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  • Anonymous

    Posted June 14, 2000

    A Good Read, A little hard to follow.

    I read this book for my English class, and I thought it was a pretty good book. It was a little weird and hard to follow at times, but I thought the story was somewhat believable. It didn't move me, but it was a good book.

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  • Anonymous

    Posted May 15, 2000

    Good Book

    Some incest in the begining, but get through the first couple of chapters and it becomes a great book. A MUST READ!

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  • Anonymous

    Posted March 25, 2000

    A Faint Glimmer of Hope

    Even though, it was Beloved that Ms. Morrison won the Pulitzer for, it is this book that is her Life Song. The characters dance within an odd world of dispare, betrayal and hopelessness. The lyric/poetry/prose of each word, from the beginning, invade one's senses like a blitzkreg. But all is not lost as A Faint Glimmer of Hope illuminates the ending and shows us that even in the most viseral of circumstances that glimmer is there. It is up to us to see it and levitate towards it.

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  • Anonymous

    Posted March 13, 2000

    Ecclesiastes, Song of Solomon

    'There's five or six kinds of black,' Toni Morrison's gypsiesque character, Pilate, tells young Milkman Dead, 'Some silky, some woolly. Some just empty. Some like fingers. And it don't stay still. It moves and changes from one kind of black to another.' This book portrays all of them, skillfully woven together as Macon 'Milkman' Dead goes through his life. Betrayal, rape, incest, suicide and more are all shadows surrounding the almost terrifyingly narrow string of hope threading through the labrinth of Milkman's life. The book, one of the best written this century, is very depressing, the sort of book one finishes with a tear for life and idealism, hope and humanity, the sort of book Dorian Gray was poisoned by, the sort of book one almost wishes one had never read.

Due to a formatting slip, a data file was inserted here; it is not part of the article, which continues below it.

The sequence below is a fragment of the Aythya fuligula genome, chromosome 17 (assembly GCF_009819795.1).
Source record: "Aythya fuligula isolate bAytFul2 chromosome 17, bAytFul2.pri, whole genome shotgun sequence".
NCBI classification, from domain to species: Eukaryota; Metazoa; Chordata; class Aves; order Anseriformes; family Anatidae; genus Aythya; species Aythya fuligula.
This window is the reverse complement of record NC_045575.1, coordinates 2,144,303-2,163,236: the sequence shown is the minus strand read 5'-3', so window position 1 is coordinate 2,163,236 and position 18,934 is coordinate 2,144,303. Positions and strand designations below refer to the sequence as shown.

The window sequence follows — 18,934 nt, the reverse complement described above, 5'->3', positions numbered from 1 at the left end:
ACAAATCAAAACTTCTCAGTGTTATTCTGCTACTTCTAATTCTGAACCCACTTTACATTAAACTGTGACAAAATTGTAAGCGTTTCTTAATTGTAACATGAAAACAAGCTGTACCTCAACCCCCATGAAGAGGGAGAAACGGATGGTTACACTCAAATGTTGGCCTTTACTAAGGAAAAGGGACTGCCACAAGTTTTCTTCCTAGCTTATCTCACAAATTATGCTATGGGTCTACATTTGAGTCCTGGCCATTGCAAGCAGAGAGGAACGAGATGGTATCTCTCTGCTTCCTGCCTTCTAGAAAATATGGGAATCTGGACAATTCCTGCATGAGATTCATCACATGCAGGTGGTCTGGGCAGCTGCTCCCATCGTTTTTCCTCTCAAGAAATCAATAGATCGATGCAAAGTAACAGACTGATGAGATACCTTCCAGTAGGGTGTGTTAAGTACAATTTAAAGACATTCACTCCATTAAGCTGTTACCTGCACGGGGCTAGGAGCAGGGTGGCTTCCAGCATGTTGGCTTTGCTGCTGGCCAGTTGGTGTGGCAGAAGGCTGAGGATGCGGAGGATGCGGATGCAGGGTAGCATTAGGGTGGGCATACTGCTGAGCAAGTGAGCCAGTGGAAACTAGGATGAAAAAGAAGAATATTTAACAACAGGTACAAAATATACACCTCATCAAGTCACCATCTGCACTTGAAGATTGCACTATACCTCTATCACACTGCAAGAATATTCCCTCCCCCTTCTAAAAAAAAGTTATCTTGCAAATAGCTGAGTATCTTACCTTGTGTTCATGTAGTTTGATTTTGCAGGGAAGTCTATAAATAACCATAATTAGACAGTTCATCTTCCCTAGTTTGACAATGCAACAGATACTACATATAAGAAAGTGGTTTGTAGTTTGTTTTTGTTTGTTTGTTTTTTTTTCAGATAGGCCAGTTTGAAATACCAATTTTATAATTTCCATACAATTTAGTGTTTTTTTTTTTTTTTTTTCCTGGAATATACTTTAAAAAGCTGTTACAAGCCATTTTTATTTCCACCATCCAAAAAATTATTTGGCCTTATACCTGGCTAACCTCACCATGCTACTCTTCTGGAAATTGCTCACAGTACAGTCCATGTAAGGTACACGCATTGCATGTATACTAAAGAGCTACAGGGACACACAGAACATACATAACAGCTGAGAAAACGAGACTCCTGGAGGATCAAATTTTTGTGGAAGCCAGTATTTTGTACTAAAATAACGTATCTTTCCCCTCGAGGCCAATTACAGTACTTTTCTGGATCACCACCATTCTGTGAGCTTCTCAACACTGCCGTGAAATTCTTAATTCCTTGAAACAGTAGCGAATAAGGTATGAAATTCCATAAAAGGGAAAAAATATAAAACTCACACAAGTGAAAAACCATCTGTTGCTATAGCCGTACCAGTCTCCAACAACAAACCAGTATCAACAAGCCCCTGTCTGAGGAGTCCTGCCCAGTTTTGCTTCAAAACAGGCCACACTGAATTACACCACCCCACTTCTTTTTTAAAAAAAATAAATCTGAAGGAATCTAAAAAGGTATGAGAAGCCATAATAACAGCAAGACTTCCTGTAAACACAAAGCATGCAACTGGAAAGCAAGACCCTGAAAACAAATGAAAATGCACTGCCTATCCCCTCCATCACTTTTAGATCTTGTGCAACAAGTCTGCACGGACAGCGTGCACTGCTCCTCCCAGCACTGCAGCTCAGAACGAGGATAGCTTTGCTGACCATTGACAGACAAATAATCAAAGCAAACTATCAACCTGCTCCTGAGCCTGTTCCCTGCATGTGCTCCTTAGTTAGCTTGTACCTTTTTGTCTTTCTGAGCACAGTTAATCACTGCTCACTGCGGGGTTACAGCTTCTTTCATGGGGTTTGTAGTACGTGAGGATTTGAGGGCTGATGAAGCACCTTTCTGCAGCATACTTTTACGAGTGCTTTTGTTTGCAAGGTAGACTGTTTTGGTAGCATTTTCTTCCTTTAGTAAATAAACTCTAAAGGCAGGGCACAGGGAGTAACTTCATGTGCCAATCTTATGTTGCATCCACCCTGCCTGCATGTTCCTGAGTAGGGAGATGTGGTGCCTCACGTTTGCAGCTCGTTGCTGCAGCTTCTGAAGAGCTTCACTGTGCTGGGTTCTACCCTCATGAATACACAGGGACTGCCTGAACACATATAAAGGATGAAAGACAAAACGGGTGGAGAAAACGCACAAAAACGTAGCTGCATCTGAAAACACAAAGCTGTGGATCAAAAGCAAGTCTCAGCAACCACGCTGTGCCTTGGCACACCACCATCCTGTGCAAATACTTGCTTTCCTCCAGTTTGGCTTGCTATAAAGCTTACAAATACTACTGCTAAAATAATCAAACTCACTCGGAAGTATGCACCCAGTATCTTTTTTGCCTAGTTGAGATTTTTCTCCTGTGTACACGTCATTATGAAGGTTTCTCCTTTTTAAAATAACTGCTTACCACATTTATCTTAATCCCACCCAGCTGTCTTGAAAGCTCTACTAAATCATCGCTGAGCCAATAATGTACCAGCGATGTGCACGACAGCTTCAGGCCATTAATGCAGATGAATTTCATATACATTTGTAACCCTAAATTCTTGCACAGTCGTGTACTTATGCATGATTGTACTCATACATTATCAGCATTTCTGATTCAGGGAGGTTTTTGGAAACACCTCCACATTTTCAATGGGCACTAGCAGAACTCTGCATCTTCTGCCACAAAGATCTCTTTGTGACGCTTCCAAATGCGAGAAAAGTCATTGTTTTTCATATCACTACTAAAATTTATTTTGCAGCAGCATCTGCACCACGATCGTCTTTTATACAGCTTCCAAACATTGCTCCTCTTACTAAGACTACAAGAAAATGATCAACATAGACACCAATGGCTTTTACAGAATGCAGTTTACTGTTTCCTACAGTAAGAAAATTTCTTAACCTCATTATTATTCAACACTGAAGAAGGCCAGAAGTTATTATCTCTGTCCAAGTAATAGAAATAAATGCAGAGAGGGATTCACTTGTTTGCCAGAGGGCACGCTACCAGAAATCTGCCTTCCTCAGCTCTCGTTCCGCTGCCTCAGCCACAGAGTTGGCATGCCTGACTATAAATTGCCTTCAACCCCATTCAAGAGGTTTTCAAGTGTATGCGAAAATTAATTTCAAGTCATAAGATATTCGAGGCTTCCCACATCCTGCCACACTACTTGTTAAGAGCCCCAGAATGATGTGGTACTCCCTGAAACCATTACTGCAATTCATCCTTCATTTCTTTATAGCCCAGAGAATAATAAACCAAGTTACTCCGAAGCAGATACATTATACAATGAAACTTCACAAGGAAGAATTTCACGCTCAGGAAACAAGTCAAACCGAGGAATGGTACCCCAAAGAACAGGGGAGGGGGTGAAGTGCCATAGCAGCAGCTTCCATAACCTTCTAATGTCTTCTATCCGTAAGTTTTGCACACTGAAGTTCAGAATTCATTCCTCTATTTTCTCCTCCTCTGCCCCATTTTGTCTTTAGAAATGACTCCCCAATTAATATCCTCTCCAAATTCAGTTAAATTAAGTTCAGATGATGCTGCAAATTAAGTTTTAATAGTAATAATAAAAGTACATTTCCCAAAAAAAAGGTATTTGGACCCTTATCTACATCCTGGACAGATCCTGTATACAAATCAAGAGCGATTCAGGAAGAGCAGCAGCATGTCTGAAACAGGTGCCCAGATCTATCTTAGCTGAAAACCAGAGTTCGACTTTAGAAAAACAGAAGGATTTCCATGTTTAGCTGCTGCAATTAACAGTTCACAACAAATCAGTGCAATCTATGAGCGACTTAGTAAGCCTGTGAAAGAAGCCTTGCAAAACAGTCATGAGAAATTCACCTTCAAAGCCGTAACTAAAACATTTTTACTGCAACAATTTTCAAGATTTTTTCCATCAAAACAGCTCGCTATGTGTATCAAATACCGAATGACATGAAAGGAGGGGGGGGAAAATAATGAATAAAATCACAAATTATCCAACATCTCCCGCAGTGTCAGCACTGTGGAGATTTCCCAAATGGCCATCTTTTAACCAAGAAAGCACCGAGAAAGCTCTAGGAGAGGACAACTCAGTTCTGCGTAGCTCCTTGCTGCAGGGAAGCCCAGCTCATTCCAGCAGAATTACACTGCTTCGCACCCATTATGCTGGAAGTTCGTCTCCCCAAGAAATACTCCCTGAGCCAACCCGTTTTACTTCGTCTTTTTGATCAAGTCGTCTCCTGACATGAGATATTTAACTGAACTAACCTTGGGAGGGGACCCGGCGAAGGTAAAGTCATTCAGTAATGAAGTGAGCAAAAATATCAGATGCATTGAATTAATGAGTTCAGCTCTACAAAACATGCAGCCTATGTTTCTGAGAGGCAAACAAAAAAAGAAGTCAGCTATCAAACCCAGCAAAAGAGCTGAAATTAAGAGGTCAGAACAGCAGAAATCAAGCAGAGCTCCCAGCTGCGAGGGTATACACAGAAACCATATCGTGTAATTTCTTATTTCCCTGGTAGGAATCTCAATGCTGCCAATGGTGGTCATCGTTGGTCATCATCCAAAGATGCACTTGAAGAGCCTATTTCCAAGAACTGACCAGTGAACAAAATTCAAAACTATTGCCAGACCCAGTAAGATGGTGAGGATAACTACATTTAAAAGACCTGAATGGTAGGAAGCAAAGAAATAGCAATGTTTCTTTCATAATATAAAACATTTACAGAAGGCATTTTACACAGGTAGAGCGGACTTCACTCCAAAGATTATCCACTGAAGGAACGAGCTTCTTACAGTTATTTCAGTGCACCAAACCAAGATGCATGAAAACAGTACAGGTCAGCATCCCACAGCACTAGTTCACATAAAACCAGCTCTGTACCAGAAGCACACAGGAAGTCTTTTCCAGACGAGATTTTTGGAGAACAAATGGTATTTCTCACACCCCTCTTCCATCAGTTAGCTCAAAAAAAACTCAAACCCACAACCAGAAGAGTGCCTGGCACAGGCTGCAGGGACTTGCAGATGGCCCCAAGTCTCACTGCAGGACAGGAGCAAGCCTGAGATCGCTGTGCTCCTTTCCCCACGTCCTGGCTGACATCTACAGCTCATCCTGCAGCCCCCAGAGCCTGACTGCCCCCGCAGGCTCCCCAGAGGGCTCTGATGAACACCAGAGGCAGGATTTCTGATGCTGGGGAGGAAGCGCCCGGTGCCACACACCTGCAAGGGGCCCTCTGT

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  • Anonymous

    Posted March 12, 2000

    luminous...

    Such a book deserves praise not able to be communicated in words...read it and be changed.

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  • Anonymous

    Posted March 7, 2000

    It touched me, it moved me, it helped me...

    This is the best book I've read so far. I may not have the most experience, but this one was just magic. For me, a sentimental guy, it was wonderful reading. I found it easy to read, despite the fact that English is not my first language. The reader should definately discuss it with others because he/she can explore even more aspects of life that are related in this novel. However, Toni Morrison covers much. What else can I say? I loved it. Thank you Ms. Morrison, I'll never forget this one.

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  • Anonymous

    Posted February 16, 2000

    Morrison's Finest Work

    Out of all the Toni Morrison books that I have personally read, I must say that this one is the most moving. It's highly descriptive and has an extremely well written, and surprising ending. The entire book is captivating, and I'm sure that whoever reads this book, won't be able to put it down. It is a must read for all book lovers.